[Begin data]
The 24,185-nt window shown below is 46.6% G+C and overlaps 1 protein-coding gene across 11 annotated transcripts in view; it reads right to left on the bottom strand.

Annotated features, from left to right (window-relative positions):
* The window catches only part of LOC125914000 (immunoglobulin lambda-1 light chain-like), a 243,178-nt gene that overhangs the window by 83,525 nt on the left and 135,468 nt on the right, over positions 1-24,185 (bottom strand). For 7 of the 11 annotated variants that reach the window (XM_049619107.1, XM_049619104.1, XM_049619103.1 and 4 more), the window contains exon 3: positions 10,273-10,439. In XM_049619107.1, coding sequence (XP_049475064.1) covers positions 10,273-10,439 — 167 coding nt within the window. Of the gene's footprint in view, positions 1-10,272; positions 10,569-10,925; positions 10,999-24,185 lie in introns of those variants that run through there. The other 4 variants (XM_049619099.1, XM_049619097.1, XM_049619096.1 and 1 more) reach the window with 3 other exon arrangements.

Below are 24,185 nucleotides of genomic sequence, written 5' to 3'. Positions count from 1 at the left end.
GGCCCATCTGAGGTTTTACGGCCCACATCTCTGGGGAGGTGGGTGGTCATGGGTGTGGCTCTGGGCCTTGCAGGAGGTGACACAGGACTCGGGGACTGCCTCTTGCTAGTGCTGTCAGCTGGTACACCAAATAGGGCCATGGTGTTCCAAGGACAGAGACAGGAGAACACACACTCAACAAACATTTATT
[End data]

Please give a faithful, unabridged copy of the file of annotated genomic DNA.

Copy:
The 24,185-nt window shown below is 46.6% G+C and overlaps 1 protein-coding gene across 11 annotated transcripts in view; it reads right to left on the bottom strand.

Annotated features, from left to right (window-relative positions):
* The window catches only part of LOC125914000 (immunoglobulin lambda-1 light chain-like), a 243,178-nt gene that overhangs the window by 83,525 nt on the left and 135,468 nt on the right, over positions 1-24,185 (bottom strand). For 7 of the 11 annotated variants that reach the window (XM_049619107.1, XM_049619104.1, XM_049619103.1 and 4 more), the window contains exon 3: positions 10,273-10,439. In XM_049619107.1, coding sequence (XP_049475064.1) covers positions 10,273-10,439 — 167 coding nt within the window. Of the gene's footprint in view, positions 1-10,272; positions 10,569-10,925; positions 10,999-24,185 lie in introns of those variants that run through there. The other 4 variants (XM_049619099.1, XM_049619097.1, XM_049619096.1 and 1 more) reach the window with 3 other exon arrangements.

Below are 24,185 nucleotides of genomic sequence, written 5' to 3'. Positions count from 1 at the left end.
GGCCCATCTGAGGTTTTACGGCCCACATCTCTGGGGAGGTGGGTGGTCATGGGTGTGGCTCTGGGCCTTGCAGGAGGTGACACAGGACTCGGGGACTGCCTCTTGCTAGTGCTGTCAGCTGGTACACCAAATAGGGCCATGGTGTTCCAAGGACAGAGACAGGAGAACACACACTCAACAAACATTTATT